'Good Morning America's' Ginger Zee reveals past suicide attempt

“Good Morning America” meteorologist Ginger Zee attempted suicide at the age of 21.

Zee, 36, told People magazine she locked herself in a bathroom and took pills in an attempt to end her life while in college.

“I’d lost all hope,” she told the magazine. “I just shut down. It wasn’t worth living. I was wasting people’s time and space.”

The “GMA” star opens up in her new book, “Natural Disaster: I Cover Them. I Am One,” about her battle with depression.

In the introduction to the book, she writes that she checked herself into a mental health hospital just 10 days before starting her high-profile job at ABC. 

"I cover natural disasters, and I've struggled with being one in my personal life," she wrote. 

She recalled to People, “I lost myself and my will to live.”

She said when feeling depressed she “felt helpless” and “hopeless.”

Zee had previously revealed she battled anorexia and was narcoleptic in college. She told the magazine she thinks medication she was taking in college contributed to her suicidal thoughts.

DANCING WITH THE STARS - GINGER ZEE - The stars grace the ballroom floor for the first time on live national television with their professional partners during the two-hour season premiere of "Dancing with the Stars," which airs MONDAY, MARCH 21 (8:00-10:01 p.m., ET) on the ABC Television Network. (ABC/Craig Sjodin)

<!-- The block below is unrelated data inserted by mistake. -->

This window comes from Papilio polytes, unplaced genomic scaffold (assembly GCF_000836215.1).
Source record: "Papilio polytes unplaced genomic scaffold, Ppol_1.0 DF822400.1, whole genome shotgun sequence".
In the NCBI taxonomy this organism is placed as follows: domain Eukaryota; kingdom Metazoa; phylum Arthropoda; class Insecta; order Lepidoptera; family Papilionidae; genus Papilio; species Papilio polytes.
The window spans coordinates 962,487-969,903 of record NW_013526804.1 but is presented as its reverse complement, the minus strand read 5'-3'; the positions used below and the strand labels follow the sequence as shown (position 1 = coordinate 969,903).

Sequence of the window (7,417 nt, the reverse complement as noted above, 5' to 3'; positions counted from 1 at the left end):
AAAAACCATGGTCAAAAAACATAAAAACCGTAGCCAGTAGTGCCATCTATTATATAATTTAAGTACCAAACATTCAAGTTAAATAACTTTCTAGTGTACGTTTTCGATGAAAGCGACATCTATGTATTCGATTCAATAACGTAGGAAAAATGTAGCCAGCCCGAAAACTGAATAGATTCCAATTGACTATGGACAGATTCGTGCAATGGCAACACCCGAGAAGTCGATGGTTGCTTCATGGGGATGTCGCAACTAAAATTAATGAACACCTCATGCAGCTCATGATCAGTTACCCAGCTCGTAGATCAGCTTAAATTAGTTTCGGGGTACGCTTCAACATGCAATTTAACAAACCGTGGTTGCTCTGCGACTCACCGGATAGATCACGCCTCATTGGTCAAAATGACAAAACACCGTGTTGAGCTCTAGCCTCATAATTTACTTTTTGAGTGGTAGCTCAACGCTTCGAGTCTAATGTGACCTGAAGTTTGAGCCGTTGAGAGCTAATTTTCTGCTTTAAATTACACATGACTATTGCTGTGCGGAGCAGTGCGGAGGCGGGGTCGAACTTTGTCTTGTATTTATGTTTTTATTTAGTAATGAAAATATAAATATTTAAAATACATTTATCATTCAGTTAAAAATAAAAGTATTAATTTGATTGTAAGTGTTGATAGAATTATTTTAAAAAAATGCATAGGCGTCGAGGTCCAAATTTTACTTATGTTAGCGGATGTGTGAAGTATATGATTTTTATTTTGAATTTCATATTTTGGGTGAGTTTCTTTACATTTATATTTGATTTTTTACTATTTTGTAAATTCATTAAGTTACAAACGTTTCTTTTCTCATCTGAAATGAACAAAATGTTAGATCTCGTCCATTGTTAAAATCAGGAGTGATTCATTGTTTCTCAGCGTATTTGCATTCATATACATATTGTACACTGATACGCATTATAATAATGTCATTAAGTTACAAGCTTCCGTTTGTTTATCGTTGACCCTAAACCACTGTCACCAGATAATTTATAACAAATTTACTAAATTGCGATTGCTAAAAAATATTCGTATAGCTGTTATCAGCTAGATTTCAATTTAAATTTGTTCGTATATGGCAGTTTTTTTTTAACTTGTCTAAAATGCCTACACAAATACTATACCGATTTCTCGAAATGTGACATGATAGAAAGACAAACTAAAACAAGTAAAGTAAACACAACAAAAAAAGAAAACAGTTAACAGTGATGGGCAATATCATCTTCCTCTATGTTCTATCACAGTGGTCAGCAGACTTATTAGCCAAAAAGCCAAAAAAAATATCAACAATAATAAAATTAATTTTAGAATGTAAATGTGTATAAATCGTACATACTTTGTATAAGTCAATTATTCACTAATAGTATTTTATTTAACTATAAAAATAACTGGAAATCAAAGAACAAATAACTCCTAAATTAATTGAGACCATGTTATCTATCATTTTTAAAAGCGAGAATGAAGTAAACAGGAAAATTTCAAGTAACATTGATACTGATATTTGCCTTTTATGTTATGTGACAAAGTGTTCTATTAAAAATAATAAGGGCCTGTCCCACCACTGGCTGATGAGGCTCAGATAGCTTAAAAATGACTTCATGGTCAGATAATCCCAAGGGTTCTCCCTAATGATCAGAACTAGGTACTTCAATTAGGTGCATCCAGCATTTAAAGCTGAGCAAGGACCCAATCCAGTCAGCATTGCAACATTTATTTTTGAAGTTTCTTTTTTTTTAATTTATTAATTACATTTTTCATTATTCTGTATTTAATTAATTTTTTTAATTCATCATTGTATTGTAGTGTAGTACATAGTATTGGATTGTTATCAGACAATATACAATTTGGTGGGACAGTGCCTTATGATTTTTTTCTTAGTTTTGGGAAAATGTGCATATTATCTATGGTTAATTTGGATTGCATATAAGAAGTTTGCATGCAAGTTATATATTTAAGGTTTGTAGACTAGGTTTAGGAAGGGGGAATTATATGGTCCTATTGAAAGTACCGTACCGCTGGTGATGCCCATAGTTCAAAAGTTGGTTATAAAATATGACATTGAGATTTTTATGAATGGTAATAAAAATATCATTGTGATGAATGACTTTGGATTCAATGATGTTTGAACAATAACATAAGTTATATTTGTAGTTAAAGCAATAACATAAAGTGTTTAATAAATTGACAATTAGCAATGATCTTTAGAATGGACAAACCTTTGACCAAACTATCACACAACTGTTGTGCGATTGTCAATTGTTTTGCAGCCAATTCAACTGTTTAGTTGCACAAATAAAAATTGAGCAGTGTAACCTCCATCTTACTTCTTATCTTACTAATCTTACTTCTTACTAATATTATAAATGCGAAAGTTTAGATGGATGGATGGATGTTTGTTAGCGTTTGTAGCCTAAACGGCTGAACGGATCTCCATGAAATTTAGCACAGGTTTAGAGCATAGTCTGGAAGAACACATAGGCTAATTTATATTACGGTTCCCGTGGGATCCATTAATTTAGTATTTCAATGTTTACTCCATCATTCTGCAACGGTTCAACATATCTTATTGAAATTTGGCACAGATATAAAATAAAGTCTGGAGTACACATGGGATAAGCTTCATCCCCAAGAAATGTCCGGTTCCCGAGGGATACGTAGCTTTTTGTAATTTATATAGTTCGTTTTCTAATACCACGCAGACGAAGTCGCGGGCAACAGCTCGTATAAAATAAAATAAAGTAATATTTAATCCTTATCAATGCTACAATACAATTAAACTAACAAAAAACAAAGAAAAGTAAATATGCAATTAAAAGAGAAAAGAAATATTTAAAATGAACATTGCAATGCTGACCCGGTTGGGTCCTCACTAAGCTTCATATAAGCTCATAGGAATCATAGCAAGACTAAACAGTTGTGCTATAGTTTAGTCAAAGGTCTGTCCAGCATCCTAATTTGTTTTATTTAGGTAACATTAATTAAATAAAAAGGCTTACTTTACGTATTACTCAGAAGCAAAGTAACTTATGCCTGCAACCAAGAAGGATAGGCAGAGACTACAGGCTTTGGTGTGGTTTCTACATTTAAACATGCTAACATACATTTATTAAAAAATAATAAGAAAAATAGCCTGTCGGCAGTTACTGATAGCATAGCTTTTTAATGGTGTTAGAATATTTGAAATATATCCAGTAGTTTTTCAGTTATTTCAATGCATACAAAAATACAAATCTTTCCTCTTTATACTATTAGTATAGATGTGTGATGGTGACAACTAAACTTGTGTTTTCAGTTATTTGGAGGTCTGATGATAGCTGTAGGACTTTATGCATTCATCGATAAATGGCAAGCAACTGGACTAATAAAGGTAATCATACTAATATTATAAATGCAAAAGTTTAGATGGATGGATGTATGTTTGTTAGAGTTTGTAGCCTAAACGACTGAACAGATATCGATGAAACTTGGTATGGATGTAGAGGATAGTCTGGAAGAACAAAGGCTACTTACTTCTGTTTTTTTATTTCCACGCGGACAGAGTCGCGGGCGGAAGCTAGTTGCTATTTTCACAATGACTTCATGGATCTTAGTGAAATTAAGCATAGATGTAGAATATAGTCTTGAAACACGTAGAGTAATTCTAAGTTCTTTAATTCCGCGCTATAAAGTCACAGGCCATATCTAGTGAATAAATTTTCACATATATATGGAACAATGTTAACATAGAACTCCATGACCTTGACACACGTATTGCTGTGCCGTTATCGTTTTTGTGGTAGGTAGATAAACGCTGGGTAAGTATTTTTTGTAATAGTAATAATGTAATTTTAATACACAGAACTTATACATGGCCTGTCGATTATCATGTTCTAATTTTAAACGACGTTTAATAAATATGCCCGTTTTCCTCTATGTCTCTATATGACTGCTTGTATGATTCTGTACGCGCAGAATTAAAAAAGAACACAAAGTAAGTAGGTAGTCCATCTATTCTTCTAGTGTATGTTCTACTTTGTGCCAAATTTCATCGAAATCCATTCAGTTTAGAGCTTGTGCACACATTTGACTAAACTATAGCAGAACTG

Here, Ginger Zee appears on ABC's "Dancing with the Stars."  (ABC)

“In that moment, my brain, and probably a chemical somewhere within me, said, ‘You need to kill yourself.’ The only voices I could hear were telling me, ‘You are not worth it’.”

The “Good Morning America” host said her struggle with depression began to improve as she saw her career skyrocket.

When she turned 25, she landed an on-air job for a local NBC station that improved her outlook on life.

“I was in this place where I knew my personal life could affect this outstanding job and opportunity that I had,” she revealed. “For the first time in a long time, I wanted to live and I knew that.”

Still, she struggled along the way and ─ she reveals in her book ─ she sought help at a facility as she prepared for her job at ABC. 

She said learning how to best take her medicine helped her recover.

“I’ve had to learn to live on that medication responsibly, because I can’t not have it. You have to be really, really careful with it.”